Thanksgiving dinner? Don't bother with turkey!

Thanksgiving dinner? Don’t bother with turkey!

October is turkey time and if you live in North America, there is 9 out of 10 chance you eat it, especially during Thanksgiving.

But why not? Turkey is healthy, right? At least that’s what “they” say. And yep, I fell for that healthy turkey dinner too, in the past. Media knows how to use the power of persuasion.

It’s every grocer’s dream to sell as many turkeys for the Thanksgiving celebration as it is insanely possible. And let me tell you, grocery store managers use their super-powers to make it virtually impossible to buy other meat for that special day.

Yes, you will fall for turkey

First, there are store freezers packed full with whole birds. These are placed close to the entrance, so you would stumble on one while shopping, even if you don’t intend on a turkey party.

Then, there are the prices with ultra-low numbers prominently displayed, so that your previously agreed upon, no-turkey grocery list would cave under pressure. There are also coupons and turkey dinner ads flooding the media. With all that, it’s hard to say no to a turkey roast.

Is turkey really healthy?

Turkey is welcomed in America, not only because of the tradition, but also because of the belief that turkey meat is healthy.

Turkey has been touted with several health benefits due to its low-saturated-fat and low-fat content, enough to have every reputable dietitian or hearth-healthy clinician praise turkey meal choices, but…

Turkey health expectations and turkey health reality are two different things, especially when it comes to a Thanksgiving dinner.

The expectations go like that hmm.. turkey… low fat = weight loss; low saturated fat = heart healthy, it will be a perfectly healthy dinner.

The reality somehow goes in a different direction. The truth is that a typical Thanksgiving dinner has nothing to do with turkey nutritional details.

Turkey dinner cancels out low caloric turkey benefits

Don’t forget that Thanksgiving menu is not just roasted meat alone, but also the stuffing, cheese grits, corn pudding, mashed potatoes, gravy, cranberry sauce, pumpkin pie and whatever else is edible on the table. So while turkey may be low in calories, a turkey feast is just the opposite.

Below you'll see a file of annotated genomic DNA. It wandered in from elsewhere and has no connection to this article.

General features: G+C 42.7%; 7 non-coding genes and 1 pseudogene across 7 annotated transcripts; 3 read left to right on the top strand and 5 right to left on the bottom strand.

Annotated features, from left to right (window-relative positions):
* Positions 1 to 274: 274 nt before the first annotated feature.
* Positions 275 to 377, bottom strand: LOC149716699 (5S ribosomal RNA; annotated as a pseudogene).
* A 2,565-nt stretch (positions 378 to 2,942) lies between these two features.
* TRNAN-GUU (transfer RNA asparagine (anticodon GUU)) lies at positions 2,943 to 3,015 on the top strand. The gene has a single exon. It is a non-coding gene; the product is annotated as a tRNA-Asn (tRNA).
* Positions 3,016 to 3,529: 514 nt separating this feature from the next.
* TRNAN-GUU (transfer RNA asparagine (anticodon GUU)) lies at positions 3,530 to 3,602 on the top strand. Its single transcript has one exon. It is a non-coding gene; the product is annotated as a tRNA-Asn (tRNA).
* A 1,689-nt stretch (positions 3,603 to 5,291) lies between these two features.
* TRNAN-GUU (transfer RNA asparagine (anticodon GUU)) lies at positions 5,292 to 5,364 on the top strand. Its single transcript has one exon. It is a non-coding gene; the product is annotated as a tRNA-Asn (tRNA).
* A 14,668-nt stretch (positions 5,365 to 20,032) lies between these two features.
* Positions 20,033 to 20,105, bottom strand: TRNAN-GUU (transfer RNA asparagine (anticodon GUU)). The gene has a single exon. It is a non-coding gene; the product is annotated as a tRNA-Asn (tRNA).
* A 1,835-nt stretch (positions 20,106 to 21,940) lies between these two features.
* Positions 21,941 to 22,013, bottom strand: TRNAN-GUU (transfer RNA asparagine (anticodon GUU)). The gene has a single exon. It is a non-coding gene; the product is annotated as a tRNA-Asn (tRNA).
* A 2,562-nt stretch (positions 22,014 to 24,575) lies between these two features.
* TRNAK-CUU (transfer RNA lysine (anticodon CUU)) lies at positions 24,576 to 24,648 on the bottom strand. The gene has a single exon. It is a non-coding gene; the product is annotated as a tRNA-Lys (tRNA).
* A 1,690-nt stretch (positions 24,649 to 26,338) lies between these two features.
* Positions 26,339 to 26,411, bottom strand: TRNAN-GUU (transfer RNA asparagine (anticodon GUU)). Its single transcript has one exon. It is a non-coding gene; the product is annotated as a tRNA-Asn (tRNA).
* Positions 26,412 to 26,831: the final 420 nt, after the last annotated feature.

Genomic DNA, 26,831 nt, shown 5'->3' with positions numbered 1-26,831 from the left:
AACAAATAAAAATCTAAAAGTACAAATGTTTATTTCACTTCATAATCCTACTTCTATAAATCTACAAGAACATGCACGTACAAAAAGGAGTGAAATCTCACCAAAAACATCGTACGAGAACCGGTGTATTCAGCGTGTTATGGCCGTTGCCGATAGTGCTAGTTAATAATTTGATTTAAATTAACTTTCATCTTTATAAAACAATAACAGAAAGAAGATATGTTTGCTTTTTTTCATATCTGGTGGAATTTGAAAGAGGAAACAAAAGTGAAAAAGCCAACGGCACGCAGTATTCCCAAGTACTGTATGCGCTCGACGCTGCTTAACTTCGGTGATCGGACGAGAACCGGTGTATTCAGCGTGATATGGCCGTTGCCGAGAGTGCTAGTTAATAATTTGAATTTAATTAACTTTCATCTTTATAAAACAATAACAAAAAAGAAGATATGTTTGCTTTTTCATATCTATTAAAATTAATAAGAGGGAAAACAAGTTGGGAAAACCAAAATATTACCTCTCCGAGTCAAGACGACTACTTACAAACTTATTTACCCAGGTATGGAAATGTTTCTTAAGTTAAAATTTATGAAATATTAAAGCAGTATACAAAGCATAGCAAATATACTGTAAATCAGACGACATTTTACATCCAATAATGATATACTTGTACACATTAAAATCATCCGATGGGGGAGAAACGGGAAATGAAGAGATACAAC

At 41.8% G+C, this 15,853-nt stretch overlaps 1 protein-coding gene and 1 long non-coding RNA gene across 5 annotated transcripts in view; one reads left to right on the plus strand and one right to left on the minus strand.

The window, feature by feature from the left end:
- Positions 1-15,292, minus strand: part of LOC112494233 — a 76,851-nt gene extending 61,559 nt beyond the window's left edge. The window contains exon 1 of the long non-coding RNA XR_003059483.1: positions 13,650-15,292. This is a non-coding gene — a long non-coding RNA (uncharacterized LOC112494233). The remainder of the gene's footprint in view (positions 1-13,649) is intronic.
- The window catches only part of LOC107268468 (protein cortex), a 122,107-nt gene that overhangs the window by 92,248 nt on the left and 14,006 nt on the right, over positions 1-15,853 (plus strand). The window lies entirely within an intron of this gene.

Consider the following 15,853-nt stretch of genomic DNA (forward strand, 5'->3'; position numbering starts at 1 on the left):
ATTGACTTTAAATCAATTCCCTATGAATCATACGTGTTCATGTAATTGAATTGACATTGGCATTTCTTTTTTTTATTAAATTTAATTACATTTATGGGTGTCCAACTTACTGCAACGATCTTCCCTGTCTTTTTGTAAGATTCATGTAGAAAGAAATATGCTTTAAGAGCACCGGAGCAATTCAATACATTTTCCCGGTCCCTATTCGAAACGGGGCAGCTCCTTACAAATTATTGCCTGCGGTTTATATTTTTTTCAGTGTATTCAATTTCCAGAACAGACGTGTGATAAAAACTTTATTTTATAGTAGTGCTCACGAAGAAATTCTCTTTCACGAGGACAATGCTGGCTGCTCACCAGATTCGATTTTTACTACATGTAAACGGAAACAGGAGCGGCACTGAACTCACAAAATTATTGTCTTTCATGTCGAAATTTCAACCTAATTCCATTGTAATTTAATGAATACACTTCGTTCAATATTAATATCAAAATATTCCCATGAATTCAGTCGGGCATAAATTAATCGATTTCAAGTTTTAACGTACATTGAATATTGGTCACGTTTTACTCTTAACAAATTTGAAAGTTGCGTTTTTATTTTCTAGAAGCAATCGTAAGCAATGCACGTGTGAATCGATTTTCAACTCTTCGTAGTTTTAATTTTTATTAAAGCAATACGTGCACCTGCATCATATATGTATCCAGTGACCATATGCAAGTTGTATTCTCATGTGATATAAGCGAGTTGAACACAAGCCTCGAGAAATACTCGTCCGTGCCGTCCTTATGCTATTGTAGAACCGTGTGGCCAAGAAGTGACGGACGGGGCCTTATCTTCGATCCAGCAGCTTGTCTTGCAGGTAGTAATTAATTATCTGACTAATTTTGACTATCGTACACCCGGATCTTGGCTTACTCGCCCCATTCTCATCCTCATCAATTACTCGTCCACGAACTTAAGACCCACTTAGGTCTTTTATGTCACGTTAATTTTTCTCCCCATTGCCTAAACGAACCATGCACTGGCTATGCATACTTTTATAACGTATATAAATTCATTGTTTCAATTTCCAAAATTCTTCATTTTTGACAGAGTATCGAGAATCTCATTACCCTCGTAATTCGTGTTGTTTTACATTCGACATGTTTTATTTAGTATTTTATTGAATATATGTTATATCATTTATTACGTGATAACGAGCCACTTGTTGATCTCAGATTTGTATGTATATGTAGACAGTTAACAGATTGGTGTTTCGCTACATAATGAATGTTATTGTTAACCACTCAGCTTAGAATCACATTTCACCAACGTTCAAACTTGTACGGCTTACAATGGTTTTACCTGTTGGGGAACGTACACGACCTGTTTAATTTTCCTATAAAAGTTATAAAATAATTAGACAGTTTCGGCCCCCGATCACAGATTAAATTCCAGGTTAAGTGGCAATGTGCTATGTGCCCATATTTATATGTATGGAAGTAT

A typical Thanksgiving dinner is 3,000 calories, and that’s without the extras! Add some drinks, an appetizer, and dessert, and you may end up with 4,500 calories just in one sitting! That’s two days worth of energy! And that explains why people gain over a pound during that special long weekend in October.

There is a lot of fat in Thanksgiving dinner

Turkey is low in fat, but that does not apply to Thanksgiving dinner. So, how much fat in a typical dinner? A whopping 160 grams! That’s like eating two sticks of butter! So while turkey itself is skinny on fat, the rest of the menu is not.

Thanksgiving carbs will shock you

Thanksgiving dinner carbs not only cancel out any heart benefits of low fat, but they actually increase the health risks.

Every day the link between carbs and heart health strengthens as researchers becomes clearer that it’s not excess fat, but excess carbs that puts the heart in danger. Thanksgiving dinner carb load cancels out heart benefits of lean turkey meat many are betting on.

So how much carbs in a typical Thanksgiving dinner? A lot! A typical serving is 563 grams and that translates to 160 teaspoons of sugar or over 3 cups! With the daily safety limit for added sugar of 4-6 teaspoons, there goes the heart health.

That’s about it. Turkey meat may be low in fat, low in carbs, low in calories, but… Thanksgiving dinner is something completely different.